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Employment: a Picture of Hope and Disconnect
Published: March 7, 2008
Source: Canadian Labour Congress
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OTTAWA – “Good job creation numbers ought to bring hope, but I am afraid there is a disconnect between the slowing economy we all see and the numbers published by Statistics Canada this morning,” says Ken Georgetti, president of the Canadian Labour Congress. (See below detailed analysis by the Canadian Labour Congress’ Chief Economist Andrew Jackson.)

“Can this apparent strength of the job market continue when there are so many announced or expected layoffs and plant closures due to the high dollar and rising energy costs? And what is the federal government doing to protect Canadian working families when the slowdown in the manufacturing and the resource-processing industries starts affecting the rest of the economy? If last week’s budget is any indication, we should brace ourselves for tougher times ahead,” explains Georgetti.

The unemployment numbers – Statistics Canada’s Labour Force Survey reports that in February 2008, for a second consecutive month, the unemployment rate remained at 5.8% – a 33-year record low. The survey shows new losses of 24,000 jobs in manufacturing. Most of the new jobs are in the service and public sectors and in construction. Job creation in the private sector is improving but overall remains weak. Last month, in seasonally-adjusted numbers, there were still 1,056,600 Canadians who wanted to work but did not have a job.

Chief Economist Andrew Jackson’s Analysis

bullet There is good news today, but ample reason for caution looking ahead. Canada's job market continues to surprise. Despite a strong drop in economic growth in late 2007 and recognition this week from the Bank of Canada that a US downturn will spill over into Canada, employment rose by 43,000 last month and the unemployment rate held steady at 5.8%. Most of the new jobs were as full-time employees, and real wages are on the rise.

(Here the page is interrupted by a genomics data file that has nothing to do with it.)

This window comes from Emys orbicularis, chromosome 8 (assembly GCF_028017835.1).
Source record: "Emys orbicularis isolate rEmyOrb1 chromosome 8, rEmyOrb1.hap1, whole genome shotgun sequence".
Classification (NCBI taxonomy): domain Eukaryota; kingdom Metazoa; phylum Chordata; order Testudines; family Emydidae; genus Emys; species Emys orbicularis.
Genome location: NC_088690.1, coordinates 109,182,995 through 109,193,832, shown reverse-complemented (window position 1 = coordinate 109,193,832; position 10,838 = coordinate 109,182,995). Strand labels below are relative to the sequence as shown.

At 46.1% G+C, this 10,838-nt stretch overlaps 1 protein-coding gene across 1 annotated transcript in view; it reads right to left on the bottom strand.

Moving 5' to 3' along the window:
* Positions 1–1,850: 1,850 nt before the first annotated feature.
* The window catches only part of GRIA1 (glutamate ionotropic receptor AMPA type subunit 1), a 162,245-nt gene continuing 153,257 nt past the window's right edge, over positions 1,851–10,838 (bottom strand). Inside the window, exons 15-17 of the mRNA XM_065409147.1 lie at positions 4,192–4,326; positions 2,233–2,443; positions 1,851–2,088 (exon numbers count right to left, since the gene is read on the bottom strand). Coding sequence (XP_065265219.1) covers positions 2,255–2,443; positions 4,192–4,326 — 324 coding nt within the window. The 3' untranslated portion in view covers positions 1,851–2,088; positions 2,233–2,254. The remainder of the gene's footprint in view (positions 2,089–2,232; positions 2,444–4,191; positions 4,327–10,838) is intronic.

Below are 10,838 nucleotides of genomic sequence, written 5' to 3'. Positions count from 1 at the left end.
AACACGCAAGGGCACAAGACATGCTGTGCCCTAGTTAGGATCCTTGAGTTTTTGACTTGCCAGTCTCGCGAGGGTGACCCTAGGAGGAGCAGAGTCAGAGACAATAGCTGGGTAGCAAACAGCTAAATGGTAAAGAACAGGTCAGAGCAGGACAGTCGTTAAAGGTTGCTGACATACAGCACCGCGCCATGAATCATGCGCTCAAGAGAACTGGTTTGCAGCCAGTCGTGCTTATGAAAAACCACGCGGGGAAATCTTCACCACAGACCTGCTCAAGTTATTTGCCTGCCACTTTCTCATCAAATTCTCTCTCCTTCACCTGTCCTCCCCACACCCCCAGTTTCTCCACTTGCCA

bullet While most of the news is good, manufacturing employment fell by 24,000 – and there is daily news of more layoffs and closures which will hit in the coming months. Youth unemployment rose from 11.2% to 11.4%, and the proportion of women over 25 working part-time rose from 21.0% to 21.3%.
 
bullet Part of the explanation for good news is the growth of public sector jobs, up 12,000 last month, and up 87,000 over the past year. Reinvestment in public and social services is helping offset some of the weakness in the private sector, especially for women.
 
bullet Continued strength in construction is surprising, and unlikely to continue if we do not make major investments in environmental infrastructure as the housing boom slows down.
 
bullet The bottom line is that the disconnect between a slowing economy and a seemingly strong job market will not continue for long – so we will have to ensure that other sectors pick up the slack as the US economy slows down.

The Canadian Labour Congress, the national voice of the labour movement, represents 3.2 million Canadian workers. The CLC brings together Canada’s national and international unions along with the provincial and territorial federations of labour and 136 district labour councils. Web site: www.canadianlabour.ca 


 

 
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